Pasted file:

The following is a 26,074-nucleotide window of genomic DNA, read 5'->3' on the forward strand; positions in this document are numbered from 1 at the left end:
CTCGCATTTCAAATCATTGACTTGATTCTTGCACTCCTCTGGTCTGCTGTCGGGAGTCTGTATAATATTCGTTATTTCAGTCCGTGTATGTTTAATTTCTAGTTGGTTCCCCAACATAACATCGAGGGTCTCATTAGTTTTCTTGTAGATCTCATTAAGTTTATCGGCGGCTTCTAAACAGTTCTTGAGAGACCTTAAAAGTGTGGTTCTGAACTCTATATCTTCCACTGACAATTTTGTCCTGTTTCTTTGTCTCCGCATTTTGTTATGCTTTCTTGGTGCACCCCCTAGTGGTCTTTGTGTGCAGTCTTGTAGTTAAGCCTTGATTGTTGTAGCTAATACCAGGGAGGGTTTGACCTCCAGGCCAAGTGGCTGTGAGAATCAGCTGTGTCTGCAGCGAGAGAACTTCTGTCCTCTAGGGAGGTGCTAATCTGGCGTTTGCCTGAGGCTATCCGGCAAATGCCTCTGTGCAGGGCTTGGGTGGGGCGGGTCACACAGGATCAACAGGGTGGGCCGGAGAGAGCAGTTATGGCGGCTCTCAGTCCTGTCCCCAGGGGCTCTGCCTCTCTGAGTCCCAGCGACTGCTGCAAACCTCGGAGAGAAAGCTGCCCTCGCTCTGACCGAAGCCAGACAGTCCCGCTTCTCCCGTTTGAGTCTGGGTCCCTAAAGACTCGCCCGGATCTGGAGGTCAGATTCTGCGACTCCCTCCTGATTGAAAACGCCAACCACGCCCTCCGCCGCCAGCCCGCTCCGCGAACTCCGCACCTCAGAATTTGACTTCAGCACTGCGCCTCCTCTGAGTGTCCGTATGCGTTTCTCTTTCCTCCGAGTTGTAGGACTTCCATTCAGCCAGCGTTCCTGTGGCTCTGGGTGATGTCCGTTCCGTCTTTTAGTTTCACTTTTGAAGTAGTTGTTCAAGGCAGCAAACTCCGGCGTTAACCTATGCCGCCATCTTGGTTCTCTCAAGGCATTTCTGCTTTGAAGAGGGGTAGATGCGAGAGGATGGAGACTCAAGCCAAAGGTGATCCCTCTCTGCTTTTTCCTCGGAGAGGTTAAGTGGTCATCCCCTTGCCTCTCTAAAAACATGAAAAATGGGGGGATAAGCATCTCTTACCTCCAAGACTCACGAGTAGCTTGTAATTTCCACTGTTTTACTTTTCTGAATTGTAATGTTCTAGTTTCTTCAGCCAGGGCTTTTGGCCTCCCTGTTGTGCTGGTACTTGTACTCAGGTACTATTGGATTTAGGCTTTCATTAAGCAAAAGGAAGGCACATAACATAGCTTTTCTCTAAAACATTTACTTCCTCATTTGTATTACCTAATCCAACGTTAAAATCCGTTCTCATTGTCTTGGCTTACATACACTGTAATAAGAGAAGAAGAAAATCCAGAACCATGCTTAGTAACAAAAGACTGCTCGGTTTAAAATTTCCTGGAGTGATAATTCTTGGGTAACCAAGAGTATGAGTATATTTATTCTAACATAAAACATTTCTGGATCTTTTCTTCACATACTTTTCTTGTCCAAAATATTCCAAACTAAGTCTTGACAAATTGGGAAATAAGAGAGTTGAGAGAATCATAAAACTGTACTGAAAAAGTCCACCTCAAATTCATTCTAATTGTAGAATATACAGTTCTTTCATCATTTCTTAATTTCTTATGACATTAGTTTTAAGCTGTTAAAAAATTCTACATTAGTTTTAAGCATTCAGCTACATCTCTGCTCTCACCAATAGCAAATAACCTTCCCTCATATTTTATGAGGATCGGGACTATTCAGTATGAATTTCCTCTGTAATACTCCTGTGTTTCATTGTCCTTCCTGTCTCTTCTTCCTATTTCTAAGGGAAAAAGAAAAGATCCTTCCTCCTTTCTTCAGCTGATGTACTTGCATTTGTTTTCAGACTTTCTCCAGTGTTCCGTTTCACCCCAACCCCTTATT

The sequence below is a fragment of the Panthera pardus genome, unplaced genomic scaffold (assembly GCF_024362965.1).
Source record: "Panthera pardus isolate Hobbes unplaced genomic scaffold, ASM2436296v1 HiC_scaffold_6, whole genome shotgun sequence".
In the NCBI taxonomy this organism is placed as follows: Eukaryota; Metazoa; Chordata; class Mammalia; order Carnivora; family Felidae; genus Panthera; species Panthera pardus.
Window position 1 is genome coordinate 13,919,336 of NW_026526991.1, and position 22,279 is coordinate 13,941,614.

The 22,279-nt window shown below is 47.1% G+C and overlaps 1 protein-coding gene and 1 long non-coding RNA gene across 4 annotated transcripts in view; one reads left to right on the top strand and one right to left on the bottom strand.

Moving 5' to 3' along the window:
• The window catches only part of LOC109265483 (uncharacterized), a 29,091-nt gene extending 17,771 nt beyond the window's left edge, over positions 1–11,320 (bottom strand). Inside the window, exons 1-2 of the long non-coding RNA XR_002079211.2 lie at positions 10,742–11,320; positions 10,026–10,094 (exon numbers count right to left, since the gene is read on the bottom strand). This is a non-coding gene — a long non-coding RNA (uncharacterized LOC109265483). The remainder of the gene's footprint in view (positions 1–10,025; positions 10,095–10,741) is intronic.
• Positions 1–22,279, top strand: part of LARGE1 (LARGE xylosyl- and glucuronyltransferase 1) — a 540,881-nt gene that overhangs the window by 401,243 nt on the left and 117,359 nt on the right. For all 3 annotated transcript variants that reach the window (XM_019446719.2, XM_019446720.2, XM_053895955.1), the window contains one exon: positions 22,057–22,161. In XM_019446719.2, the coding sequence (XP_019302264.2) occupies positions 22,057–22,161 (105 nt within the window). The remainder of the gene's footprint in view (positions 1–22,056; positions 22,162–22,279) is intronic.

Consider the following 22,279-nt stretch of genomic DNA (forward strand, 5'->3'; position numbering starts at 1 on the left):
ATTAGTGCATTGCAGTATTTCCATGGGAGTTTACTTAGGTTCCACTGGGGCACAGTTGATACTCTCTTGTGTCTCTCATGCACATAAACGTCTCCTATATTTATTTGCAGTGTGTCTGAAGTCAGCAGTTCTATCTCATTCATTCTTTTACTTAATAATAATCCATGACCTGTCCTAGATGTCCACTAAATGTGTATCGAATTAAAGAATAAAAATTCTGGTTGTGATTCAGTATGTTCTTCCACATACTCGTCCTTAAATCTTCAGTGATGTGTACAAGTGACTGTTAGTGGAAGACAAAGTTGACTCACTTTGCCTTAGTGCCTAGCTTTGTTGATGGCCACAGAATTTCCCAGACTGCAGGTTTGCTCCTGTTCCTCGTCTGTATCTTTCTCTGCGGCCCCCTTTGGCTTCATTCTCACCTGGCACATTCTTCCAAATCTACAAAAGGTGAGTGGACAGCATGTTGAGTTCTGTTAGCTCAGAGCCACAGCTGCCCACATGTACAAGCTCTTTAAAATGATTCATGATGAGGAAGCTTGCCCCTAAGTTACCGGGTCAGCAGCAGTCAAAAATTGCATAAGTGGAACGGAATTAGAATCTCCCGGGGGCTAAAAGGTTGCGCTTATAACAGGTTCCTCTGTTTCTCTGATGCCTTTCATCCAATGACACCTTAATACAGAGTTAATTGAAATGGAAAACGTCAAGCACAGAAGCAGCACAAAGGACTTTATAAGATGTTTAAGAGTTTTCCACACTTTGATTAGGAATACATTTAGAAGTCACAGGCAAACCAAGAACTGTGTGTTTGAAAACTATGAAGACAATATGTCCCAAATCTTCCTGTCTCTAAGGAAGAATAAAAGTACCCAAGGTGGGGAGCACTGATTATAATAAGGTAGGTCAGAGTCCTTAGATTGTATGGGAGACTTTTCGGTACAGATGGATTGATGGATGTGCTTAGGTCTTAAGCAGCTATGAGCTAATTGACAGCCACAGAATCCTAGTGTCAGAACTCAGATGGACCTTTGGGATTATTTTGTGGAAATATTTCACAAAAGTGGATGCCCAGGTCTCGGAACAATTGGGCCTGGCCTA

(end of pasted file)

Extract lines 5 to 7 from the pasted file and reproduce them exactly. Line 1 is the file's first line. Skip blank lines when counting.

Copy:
In the NCBI taxonomy this organism is placed as follows: Eukaryota; Metazoa; Chordata; class Mammalia; order Carnivora; family Felidae; genus Panthera; species Panthera pardus.
Window position 1 is genome coordinate 13,919,336 of NW_026526991.1, and position 22,279 is coordinate 13,941,614.

The 22,279-nt window shown below is 47.1% G+C and overlaps 1 protein-coding gene and 1 long non-coding RNA gene across 4 annotated transcripts in view; one reads left to right on the top strand and one right to left on the bottom strand.